Moreover, despite the differences between film and these other media, the production of television or YouTube content still primarily relies on techniques and conventions developed in film, for instance editing and cinematography. This curious aspect has led me to conclude that film is a stubbornly persistent medium. Film has been pronounced (almost) 'dead' several times from the threat posed by television in the 1950s to the recent digital changeover that rendered celluloid obsolete. But yet, filmmaking and film culture are still alive and kicking! This is a fascinating fact that prompted me to study film in the first place. So, how can we study film? Before I took film specialization courses at the UG, I thought there was only one feasible way to study film: to interpret its 'content' through the lens of cultural theories.
Through the programme I was exposed to a myriad of approaches. But one in particular has been really helpful to my understanding of film. I have learned from the programme that before we are able to decode what meanings a particular film suggests we need to understand how that film works narratively and stylistically. This approach to film study encourages us to look at film as an art form first and foremost. That is to say, it is an artwork designed and constructed by a number of individuals (in most cases) in a collaborative setting with the film director taking the lead. The film director and his/her collaborators make creative choices that result in the way the film tells its story and the filmic techniques chosen to facilitate it. So, with this film-as-art perspective in mind, I have been able to 'reverse engineer' whichever film I am analysing in order to grasp what the film suggests and what experiences it offers. More importantly, through this critical lens I became interested in studying the creativity of filmmakers in shaping their films' look, and the role of constraints in that creative processes.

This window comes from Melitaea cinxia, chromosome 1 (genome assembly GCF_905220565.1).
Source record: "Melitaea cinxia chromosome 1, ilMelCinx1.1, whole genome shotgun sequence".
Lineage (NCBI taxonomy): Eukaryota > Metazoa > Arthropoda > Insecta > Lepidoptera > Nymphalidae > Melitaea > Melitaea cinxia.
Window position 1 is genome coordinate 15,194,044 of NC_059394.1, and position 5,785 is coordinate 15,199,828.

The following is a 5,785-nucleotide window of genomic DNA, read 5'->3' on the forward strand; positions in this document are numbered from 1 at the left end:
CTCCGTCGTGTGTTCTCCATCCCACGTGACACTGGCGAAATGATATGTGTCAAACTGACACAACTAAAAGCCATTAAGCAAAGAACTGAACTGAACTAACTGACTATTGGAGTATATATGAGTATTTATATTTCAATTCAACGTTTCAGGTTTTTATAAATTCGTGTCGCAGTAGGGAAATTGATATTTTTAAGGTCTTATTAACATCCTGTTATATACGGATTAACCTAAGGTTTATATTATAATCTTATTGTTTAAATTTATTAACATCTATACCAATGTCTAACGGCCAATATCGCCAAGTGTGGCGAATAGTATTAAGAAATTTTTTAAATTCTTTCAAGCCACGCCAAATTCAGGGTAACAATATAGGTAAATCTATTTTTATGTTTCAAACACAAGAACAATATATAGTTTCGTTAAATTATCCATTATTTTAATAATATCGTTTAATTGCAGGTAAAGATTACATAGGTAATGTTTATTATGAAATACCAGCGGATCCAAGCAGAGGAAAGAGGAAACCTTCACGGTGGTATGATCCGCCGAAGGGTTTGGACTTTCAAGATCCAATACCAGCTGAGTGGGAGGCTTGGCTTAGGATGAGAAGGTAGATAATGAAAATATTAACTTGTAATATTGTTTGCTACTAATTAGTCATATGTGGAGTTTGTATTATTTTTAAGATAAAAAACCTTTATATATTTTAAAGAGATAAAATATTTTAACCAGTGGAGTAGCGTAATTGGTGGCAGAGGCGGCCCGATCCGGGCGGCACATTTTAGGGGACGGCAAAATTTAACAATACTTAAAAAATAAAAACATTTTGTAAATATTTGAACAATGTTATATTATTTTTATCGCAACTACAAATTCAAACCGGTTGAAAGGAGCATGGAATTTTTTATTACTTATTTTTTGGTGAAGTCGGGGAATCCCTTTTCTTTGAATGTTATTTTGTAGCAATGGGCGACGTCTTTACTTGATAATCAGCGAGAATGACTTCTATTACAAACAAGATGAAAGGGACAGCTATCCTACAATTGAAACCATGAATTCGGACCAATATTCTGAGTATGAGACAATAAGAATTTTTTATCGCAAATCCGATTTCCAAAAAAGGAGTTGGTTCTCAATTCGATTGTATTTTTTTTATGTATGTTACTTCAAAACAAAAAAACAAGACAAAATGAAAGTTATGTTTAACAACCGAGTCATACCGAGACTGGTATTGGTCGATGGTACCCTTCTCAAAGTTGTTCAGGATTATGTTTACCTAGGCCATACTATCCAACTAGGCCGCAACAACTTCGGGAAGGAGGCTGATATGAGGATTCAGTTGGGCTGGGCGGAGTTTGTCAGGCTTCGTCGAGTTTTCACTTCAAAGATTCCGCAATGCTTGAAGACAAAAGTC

OK, all of this sounds great, but what can I do with it? Having studied film this way, I can use the knowledge and skills honed during my master's education for my current research as well as for my practical filmmaking venture. I learned how to analyse films through the programme, and now I am using this analytical skill in my PhD research on contemporary Indonesian films. By learning how to analyse films, I have become more sensitive to techniques and conventions of film. Furthermore, I have become more responsive to the ways in which filmmakers sustain, modify or reject the conventions. In turn, this has helped me to structure my own film with a 'design conscious' outlook. For instance, in the screenwriting, pre-production, production and post-production phases I think about how to make my film coherent but not predictable in its attempt to elicit viewers' responses. In this way, the practice-theory synergy can be strengthened. All in all, the film programme at the RUG has opened my eyes theoretically as well as practically.